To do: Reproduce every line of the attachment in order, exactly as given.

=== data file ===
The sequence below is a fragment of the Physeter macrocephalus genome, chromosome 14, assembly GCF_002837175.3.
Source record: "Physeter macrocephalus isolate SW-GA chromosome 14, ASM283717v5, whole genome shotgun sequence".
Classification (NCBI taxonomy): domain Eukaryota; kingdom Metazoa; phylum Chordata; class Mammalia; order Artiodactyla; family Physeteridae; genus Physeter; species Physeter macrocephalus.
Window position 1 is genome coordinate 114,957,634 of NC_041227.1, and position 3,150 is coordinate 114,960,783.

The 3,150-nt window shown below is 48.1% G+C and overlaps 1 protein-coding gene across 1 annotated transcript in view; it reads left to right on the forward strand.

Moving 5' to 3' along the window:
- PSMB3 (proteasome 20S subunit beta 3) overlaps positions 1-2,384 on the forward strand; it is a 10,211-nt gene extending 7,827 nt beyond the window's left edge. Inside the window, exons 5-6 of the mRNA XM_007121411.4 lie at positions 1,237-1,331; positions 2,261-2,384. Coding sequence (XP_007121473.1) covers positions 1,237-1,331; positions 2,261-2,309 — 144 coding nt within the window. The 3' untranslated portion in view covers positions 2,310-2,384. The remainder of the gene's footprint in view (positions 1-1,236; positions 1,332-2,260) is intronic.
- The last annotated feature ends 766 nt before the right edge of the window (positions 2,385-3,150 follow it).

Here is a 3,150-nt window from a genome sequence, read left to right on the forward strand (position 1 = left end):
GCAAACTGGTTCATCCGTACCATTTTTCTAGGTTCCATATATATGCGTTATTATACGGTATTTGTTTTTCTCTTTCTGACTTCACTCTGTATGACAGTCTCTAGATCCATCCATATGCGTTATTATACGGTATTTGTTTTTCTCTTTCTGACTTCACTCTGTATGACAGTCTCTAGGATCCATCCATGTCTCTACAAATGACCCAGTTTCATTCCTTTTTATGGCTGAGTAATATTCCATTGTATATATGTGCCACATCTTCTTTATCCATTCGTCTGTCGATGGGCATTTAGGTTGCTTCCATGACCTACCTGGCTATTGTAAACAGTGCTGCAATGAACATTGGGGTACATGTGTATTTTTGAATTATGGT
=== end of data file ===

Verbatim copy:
The sequence below is a fragment of the Physeter macrocephalus genome, chromosome 14, assembly GCF_002837175.3.
Source record: "Physeter macrocephalus isolate SW-GA chromosome 14, ASM283717v5, whole genome shotgun sequence".
Classification (NCBI taxonomy): domain Eukaryota; kingdom Metazoa; phylum Chordata; class Mammalia; order Artiodactyla; family Physeteridae; genus Physeter; species Physeter macrocephalus.
Window position 1 is genome coordinate 114,957,634 of NC_041227.1, and position 3,150 is coordinate 114,960,783.

The 3,150-nt window shown below is 48.1% G+C and overlaps 1 protein-coding gene across 1 annotated transcript in view; it reads left to right on the forward strand.

Moving 5' to 3' along the window:
- PSMB3 (proteasome 20S subunit beta 3) overlaps positions 1-2,384 on the forward strand; it is a 10,211-nt gene extending 7,827 nt beyond the window's left edge. Inside the window, exons 5-6 of the mRNA XM_007121411.4 lie at positions 1,237-1,331; positions 2,261-2,384. Coding sequence (XP_007121473.1) covers positions 1,237-1,331; positions 2,261-2,309 — 144 coding nt within the window. The 3' untranslated portion in view covers positions 2,310-2,384. The remainder of the gene's footprint in view (positions 1-1,236; positions 1,332-2,260) is intronic.
- The last annotated feature ends 766 nt before the right edge of the window (positions 2,385-3,150 follow it).

Here is a 3,150-nt window from a genome sequence, read left to right on the forward strand (position 1 = left end):
GCAAACTGGTTCATCCGTACCATTTTTCTAGGTTCCATATATATGCGTTATTATACGGTATTTGTTTTTCTCTTTCTGACTTCACTCTGTATGACAGTCTCTAGATCCATCCATATGCGTTATTATACGGTATTTGTTTTTCTCTTTCTGACTTCACTCTGTATGACAGTCTCTAGGATCCATCCATGTCTCTACAAATGACCCAGTTTCATTCCTTTTTATGGCTGAGTAATATTCCATTGTATATATGTGCCACATCTTCTTTATCCATTCGTCTGTCGATGGGCATTTAGGTTGCTTCCATGACCTACCTGGCTATTGTAAACAGTGCTGCAATGAACATTGGGGTACATGTGTATTTTTGAATTATGGT